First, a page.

She couldn’t see how the car metaphor applied at all.
So I read through the list of consumable parts from my doctor’s CPAP prescription and asked her to quote me the negotiated price I would pay for each one—a filter, a pre-filter, a tube, a silicone mask… I scrawled the amounts she gave me into my CPAP reference guide next to the suggested replacement schedule which varies for different parts. I spent about 45 minutes of phone call hell with this woman and her peers‡.
As it happens, every single price the DME employee gave me over the phone was wrong. Not a single number aligned with the mysterious dollar amounts printed on my monthly bills over the next ten months as I chipped away at my required co-pay for the insurance provided CPAP device.
Remember: I’m one of the lucky ones. I have “excellent” health insurance. I’m a college graduate who reads and speaks English well. I don’t have to worry about a variation of $20 or more per month on a bill to remain sure of my financial footing.
I am one of those most able to afford to play the Insurance/DME game, but it infuriates me… and I lost the round! I did every bit of homework I could possibly do to understand my costs, and I failed absolutely in gaining a clear picture of what I would actually pay under the current system.
Health insurance in America is a pathetic joke masquerading as medical care, and the rest of the world is laughing at our expensive expense. Hospital price transparency won’t make America “great” again, but at least it takes a little bit of the ass out of asinine.
The American Hospital Association says it will appeal Judge Nichols‘ decision. I’m sure the lawyers’ fees they’re paying for this nonsense represent a wonderful investment in the health of our nation.
† Of Tuesday, 23 July, 2020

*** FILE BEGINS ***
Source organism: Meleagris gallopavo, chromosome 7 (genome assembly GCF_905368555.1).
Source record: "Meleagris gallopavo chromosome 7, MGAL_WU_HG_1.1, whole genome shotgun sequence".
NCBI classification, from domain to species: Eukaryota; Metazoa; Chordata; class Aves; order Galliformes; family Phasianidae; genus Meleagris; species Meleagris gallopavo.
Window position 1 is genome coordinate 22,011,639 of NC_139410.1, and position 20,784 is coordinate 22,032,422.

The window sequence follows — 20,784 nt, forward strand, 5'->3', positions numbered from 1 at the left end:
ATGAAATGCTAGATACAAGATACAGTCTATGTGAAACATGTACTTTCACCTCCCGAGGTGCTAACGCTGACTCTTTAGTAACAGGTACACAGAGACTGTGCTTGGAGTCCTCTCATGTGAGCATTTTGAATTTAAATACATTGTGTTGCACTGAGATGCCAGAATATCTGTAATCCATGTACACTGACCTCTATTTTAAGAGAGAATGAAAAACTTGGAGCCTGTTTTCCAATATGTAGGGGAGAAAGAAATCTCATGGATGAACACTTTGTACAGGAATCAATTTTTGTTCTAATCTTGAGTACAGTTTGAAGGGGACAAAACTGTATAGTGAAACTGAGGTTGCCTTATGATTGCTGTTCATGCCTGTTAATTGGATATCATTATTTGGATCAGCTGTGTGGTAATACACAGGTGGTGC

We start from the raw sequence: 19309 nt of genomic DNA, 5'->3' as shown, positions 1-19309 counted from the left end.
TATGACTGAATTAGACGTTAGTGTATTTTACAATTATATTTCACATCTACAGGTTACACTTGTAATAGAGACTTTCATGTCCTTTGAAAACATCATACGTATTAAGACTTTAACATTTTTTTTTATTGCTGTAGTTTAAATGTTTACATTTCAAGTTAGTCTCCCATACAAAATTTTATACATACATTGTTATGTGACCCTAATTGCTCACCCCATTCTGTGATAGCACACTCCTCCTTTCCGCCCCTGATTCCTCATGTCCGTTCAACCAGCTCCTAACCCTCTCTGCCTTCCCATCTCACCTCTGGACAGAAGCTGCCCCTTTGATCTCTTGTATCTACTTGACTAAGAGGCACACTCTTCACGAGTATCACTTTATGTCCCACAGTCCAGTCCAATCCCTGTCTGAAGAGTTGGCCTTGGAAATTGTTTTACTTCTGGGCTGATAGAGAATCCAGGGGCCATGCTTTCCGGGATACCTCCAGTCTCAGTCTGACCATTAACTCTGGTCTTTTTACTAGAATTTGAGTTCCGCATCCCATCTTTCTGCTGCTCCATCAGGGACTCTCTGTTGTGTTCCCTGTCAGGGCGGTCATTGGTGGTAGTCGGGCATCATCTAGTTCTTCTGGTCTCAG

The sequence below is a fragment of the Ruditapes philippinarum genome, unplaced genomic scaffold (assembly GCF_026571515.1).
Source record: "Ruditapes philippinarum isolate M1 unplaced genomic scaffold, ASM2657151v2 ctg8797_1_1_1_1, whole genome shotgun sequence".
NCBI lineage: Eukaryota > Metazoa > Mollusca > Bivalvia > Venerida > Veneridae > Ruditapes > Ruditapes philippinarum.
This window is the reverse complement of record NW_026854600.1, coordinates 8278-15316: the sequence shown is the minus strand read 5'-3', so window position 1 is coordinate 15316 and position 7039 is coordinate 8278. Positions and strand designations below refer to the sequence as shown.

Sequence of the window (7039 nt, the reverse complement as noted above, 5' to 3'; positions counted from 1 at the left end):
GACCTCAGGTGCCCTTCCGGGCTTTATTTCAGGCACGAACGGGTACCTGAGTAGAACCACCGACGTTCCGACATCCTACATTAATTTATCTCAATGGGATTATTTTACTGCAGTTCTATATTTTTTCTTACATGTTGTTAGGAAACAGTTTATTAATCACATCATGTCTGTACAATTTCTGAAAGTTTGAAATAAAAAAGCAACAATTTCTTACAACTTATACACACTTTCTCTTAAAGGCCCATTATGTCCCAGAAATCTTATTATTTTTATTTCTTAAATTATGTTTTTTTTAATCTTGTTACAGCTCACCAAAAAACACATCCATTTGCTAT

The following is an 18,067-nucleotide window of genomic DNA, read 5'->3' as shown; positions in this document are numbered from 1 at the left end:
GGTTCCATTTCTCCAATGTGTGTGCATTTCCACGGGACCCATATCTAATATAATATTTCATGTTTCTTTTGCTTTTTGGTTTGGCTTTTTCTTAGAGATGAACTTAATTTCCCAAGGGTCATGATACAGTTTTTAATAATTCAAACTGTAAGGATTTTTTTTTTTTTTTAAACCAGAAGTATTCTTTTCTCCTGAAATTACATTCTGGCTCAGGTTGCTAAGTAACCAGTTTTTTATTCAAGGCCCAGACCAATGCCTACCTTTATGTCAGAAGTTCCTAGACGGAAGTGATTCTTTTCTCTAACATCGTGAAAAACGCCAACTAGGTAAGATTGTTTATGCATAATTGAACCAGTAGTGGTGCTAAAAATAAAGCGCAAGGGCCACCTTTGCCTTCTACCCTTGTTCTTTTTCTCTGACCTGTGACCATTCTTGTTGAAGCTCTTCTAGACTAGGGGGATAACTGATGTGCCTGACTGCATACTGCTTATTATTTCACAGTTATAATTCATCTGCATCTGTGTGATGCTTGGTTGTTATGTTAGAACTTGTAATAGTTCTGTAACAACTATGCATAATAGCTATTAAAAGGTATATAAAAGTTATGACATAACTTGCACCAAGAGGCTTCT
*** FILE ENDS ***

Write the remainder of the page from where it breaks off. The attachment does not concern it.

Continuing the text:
* CPAP stands for Continuous Positive Airway Pressure and is most commonly prescribed for obstructive sleep apnea. I recommend the forum at http://www.apneaboard.com for those who’d like to learn more from an independent minded group of CPAP device users. If you’ve been prescribed CPAP, please read up before blithely accepting what a US-based insurer or DME tries to sell you!
‡ I was transferred several times as average customer service agents could not answer a single pricing question. I believe the woman I spent the most time on the phone with was in an accounting department, not customer service.
2 thoughts on “Transparent pricing is literally the least we can do to improve US health care”
Yes! Knowing the actual cost you are agreeing to pay is the most basic step 1 of freely entering into a transaction with another party. It is a ridiculous consequence of our byzantine conglomeration of a medical system and its various layers that makes something like this tolerated. It might be instructive to see which other sectors get away with a similar lack of transparency, and why, given that most couldn’t.
The US health care system has always seemed a thing of extremes to me–some of the best care in the world, but only for the privileged. Whilst American friends of mine tell me how US media portrays UK and Canadian health care as being woefully inferior. I’m not in a position to judge comparative national standards of clinical practice, but coming from a land of health care free at the point of delivery, then moving on to something very similar in Canada, I have nothing but high praise for both. Though in the last decade or so, the National Health Service of the UK has been treated as a cash cow by consecutive governments, and abused viciously. I read once, not sure where, how a nation treats its most vulnerable, is a yardstick of ethical values, social conscience, and simple greed. I think we can all see how that reflects on various national governments and their plans for health care reform… and how well-prepared for international emergencies as well regular medical interventions that leaves us all.